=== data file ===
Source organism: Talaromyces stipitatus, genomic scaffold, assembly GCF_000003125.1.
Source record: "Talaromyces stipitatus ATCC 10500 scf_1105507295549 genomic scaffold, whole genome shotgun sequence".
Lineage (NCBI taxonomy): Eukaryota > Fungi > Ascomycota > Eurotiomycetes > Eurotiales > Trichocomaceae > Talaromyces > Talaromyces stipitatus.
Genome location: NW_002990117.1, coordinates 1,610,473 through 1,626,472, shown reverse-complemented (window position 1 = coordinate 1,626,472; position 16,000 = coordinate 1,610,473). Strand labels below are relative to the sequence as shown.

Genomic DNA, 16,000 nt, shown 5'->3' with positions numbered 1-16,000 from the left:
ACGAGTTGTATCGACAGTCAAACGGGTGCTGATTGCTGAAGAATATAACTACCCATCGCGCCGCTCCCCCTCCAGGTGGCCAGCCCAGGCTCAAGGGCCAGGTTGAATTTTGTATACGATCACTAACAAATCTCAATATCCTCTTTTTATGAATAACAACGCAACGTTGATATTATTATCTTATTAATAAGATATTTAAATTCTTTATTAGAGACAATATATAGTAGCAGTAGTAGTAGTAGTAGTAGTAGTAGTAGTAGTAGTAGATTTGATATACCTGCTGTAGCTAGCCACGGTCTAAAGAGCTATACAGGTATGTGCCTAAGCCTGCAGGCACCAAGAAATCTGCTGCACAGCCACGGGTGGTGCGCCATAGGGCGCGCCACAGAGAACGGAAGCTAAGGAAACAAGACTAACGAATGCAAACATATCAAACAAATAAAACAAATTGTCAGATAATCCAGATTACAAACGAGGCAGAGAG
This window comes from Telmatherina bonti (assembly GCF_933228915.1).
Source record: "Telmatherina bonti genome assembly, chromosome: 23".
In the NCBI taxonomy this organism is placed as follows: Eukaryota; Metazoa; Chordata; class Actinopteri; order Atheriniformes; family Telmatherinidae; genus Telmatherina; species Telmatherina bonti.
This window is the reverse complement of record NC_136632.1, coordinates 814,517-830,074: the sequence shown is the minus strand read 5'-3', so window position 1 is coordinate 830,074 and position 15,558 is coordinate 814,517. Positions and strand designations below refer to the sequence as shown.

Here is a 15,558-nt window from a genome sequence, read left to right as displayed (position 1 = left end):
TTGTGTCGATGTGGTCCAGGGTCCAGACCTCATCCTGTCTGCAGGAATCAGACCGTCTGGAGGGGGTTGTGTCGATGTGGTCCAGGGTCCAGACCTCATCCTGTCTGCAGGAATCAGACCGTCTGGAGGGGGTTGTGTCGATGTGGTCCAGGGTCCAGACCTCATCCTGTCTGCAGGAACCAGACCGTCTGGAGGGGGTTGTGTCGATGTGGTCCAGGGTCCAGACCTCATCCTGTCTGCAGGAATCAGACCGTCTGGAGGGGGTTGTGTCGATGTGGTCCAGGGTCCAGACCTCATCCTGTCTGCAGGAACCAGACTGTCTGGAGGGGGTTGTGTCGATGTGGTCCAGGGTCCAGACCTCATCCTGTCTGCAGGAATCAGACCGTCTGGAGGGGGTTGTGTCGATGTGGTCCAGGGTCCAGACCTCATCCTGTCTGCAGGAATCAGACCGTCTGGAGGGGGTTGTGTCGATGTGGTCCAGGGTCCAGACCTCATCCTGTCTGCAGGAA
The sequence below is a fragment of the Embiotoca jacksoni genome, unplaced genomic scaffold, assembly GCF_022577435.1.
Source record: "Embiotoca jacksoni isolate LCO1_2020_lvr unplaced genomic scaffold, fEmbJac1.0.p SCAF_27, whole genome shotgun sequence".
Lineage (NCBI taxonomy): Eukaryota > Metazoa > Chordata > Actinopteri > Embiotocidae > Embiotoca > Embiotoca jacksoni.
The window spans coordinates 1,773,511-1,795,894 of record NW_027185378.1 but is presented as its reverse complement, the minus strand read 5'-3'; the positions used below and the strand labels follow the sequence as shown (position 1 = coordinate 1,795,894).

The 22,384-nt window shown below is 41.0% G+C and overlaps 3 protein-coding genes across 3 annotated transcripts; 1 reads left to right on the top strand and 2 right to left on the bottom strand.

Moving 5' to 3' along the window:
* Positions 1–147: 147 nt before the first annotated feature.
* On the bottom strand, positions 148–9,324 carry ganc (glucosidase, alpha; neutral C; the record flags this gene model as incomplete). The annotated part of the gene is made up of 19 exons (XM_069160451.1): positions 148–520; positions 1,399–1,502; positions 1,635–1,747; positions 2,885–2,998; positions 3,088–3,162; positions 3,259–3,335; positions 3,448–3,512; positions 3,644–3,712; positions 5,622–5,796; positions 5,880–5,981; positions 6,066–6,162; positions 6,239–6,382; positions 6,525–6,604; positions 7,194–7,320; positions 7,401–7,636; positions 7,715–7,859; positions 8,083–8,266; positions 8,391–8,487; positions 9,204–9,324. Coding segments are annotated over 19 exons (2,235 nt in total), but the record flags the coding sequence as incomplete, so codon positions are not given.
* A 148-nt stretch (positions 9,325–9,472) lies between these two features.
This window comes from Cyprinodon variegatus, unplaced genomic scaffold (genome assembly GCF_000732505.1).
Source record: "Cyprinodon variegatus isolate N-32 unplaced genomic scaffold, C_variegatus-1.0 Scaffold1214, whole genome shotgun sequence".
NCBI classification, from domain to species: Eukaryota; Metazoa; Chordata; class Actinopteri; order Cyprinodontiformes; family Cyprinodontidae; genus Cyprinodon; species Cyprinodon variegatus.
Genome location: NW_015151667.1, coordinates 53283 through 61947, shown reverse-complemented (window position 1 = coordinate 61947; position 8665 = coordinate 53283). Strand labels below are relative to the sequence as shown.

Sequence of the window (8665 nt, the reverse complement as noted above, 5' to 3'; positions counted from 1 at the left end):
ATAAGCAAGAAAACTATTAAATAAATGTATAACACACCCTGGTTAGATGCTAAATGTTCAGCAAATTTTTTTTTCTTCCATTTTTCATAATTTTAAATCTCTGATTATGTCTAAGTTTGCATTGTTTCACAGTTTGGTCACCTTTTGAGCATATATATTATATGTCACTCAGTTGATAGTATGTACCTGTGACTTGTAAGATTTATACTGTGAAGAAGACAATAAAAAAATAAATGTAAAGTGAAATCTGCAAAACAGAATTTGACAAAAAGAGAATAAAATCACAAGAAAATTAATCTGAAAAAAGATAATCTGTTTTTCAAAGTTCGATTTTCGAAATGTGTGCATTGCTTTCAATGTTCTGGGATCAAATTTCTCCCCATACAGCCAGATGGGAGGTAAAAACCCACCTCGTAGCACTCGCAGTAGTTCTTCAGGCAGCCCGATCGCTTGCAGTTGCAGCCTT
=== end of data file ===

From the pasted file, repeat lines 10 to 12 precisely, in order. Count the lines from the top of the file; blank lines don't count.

This window is the reverse complement of record NC_136632.1, coordinates 814,517-830,074: the sequence shown is the minus strand read 5'-3', so window position 1 is coordinate 830,074 and position 15,558 is coordinate 814,517. Positions and strand designations below refer to the sequence as shown.

Here is a 15,558-nt window from a genome sequence, read left to right as displayed (position 1 = left end):
TTGTGTCGATGTGGTCCAGGGTCCAGACCTCATCCTGTCTGCAGGAATCAGACCGTCTGGAGGGGGTTGTGTCGATGTGGTCCAGGGTCCAGACCTCATCCTGTCTGCAGGAATCAGACCGTCTGGAGGGGGTTGTGTCGATGTGGTCCAGGGTCCAGACCTCATCCTGTCTGCAGGAACCAGACCGTCTGGAGGGGGTTGTGTCGATGTGGTCCAGGGTCCAGACCTCATCCTGTCTGCAGGAATCAGACCGTCTGGAGGGGGTTGTGTCGATGTGGTCCAGGGTCCAGACCTCATCCTGTCTGCAGGAACCAGACTGTCTGGAGGGGGTTGTGTCGATGTGGTCCAGGGTCCAGACCTCATCCTGTCTGCAGGAATCAGACCGTCTGGAGGGGGTTGTGTCGATGTGGTCCAGGGTCCAGACCTCATCCTGTCTGCAGGAATCAGACCGTCTGGAGGGGGTTGTGTCGATGTGGTCCAGGGTCCAGACCTCATCCTGTCTGCAGGAA